The Science and Technology Ministry warned Tuesday that the European Union’s new guideline on funding for Israeli researchers would hamper the awarding of grants to Israeli scientists and cut Israeli research and development budgets by around 40 percent.
- Bibi to EU: We Decide on Our Borders
- EU Bans Deals With Israeli Settlements
- Israeli Economy at Stake as EU Takes Stand on Settlements
- Netanyahu to Ask EU Leaders: Help Postpone EU Guidelines on Israeli Settlements
- Israeli Academics Hope EU Funds Keep Flowing
- Golda Already Did What Bibi Won't
- Professors at Ariel U. Threaten Strike
Ministry officials are due to negotiate with EU representatives in an attempt to change the decision's wording.
The European Union has published a guideline for all 28 member states forbidding any funding, cooperation, awarding of scholarships, research funds or prizes to anyone residing beyond the 1967 borders. Any agreement or contract signed with an EU country would state that the settlements are not part of Israel and therefore are not part of the agreement.
As a result, Israeli institutions seeking research grants, including universities and hospitals, may have to declare that they have no ties to organizations that operate in the West Bank or East Jerusalem. Many academic institutions have such ties, mainly with Ariel University.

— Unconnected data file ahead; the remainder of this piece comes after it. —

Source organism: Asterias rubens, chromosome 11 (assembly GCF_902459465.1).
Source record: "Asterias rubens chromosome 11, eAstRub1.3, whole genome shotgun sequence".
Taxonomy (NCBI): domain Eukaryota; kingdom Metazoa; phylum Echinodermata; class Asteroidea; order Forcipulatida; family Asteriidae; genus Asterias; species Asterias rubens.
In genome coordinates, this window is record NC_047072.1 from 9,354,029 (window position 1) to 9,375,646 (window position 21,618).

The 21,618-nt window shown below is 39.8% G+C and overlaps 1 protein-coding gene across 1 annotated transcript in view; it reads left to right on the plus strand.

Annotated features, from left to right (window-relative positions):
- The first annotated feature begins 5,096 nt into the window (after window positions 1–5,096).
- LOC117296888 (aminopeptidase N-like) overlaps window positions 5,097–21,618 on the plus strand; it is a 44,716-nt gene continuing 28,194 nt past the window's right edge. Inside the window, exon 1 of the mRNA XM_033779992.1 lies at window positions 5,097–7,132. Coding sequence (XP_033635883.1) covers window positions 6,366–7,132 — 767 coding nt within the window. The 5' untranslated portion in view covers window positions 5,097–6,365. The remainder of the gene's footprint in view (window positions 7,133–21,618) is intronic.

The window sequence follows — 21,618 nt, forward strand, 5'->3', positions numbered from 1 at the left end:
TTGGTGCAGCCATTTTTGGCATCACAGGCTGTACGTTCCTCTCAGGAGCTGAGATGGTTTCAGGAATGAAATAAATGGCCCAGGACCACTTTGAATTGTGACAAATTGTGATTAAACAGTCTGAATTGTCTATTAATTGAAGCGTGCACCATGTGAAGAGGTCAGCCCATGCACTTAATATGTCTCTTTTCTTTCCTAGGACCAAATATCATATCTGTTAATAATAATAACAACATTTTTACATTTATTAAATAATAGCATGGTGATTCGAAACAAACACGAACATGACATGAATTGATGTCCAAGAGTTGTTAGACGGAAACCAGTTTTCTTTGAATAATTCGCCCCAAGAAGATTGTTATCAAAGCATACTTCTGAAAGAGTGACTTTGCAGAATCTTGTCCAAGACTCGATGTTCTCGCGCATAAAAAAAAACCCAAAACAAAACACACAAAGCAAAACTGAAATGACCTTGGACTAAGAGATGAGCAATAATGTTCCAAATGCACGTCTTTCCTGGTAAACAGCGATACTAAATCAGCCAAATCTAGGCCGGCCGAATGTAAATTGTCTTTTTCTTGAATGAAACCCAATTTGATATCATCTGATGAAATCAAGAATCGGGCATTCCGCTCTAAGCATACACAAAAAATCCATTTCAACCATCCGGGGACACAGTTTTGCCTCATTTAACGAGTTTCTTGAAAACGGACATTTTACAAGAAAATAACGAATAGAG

The European Union's decision would affect, for example, Israeli scientists who seek to take part in Horizon 2020, an 80-billion-euro program running from 2014 to 2020.
During the previous Horizon program, which ran from 2007 to 2013, 1,900 research projects were funded at Israeli universities, hospitals and companies, with funding totaling 750 million euros. This initiative totaled 70 billion euros, with Israel footing 1.3 percent of the bill to qualify.
“The funding received by Israeli scientists exceeded the initial investment,” an official at the Science and Technology Ministry said.
There is also a fear that the EU decision would dissuade European scientists from collaborating with their Israeli counterparts amid concerns that funding from other European sources would dry up.
“The implementation of this decision will hamper the chances of Israeli scientists wishing to participate in research and development projects funded by the European Union," said Science and Technology Minister Jacob Perry. "It will reduce the access of Israeli scientists to significant funding, in contrast to researchers from other countries.”